5.27 ± 0.29a

1.22 ± 0.03a

0.14 ± 0.01a

2.39 ± 0.07a

Chemical (NPK)

0.09 ± 0.01a

1.02 ± 0.01a

5.12 ± 0.05a

1.18 ± 0.02a

0.21 ± 0.16a

2.04 ± 0.10bc

R1 30%

0.11 ± 0.02ab

1.03 ± 0.02a

5.70 ± 0.24a

1.46 ± 0.06b

0.13 ± 0.03a

1.97 ± 0.00b

R1 50%

0.13 ± 0.01bc

1.11 ± 0.01ab

6.04 ± 0.11a

1.56 ± 0.04bc

0.15 ± 0.01a

2.63 ± 0.26a

R4 30%

0.14 ± 0.01cd

1.15 ± 0.06bc

6.23 ± 0.43ab

1.62 ± 0.04c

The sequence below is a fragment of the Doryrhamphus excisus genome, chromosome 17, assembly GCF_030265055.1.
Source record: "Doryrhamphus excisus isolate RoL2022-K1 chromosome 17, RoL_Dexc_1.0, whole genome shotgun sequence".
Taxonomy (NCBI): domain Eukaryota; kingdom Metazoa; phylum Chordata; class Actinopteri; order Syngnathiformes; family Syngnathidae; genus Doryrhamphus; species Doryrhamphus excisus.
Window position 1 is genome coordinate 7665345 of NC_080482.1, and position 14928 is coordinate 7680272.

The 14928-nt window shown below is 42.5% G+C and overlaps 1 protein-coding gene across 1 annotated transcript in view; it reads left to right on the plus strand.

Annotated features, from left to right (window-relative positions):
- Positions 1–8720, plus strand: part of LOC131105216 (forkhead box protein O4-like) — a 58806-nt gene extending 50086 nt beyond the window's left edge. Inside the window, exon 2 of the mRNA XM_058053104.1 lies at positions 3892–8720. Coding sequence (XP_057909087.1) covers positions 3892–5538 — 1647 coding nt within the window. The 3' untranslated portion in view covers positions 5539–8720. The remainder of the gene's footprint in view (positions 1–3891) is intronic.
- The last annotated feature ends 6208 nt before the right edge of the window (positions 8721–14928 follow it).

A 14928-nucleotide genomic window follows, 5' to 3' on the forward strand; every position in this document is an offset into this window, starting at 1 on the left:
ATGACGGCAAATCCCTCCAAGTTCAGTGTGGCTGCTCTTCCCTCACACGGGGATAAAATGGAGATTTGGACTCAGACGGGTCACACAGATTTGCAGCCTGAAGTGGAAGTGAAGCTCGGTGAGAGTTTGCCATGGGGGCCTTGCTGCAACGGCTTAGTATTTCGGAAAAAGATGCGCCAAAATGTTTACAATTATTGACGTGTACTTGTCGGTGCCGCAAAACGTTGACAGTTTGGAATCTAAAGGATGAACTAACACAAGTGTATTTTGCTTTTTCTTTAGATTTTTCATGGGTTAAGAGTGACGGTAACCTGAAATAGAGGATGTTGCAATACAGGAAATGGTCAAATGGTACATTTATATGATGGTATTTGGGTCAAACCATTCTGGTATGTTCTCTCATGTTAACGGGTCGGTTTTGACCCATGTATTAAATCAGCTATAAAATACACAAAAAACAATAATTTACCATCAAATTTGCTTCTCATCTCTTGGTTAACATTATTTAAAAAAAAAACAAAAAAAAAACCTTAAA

0.12 ± 0.03a

2.69 ± 0.19a

R4 50%

0.16 ± 0.01d

1.25 ± 0.05c

8.03 ± 1.64b

1.84 ± 0.04d

0.13 ± 0.01a

3.23 ± 0.14d

For each mean, the values with the same letters in the same column are statistically identical to the 5% threshold according to Tukey's HSD test.

Table 3: Effect of treatments on biochemical parameters of lettuce.

4. Discussion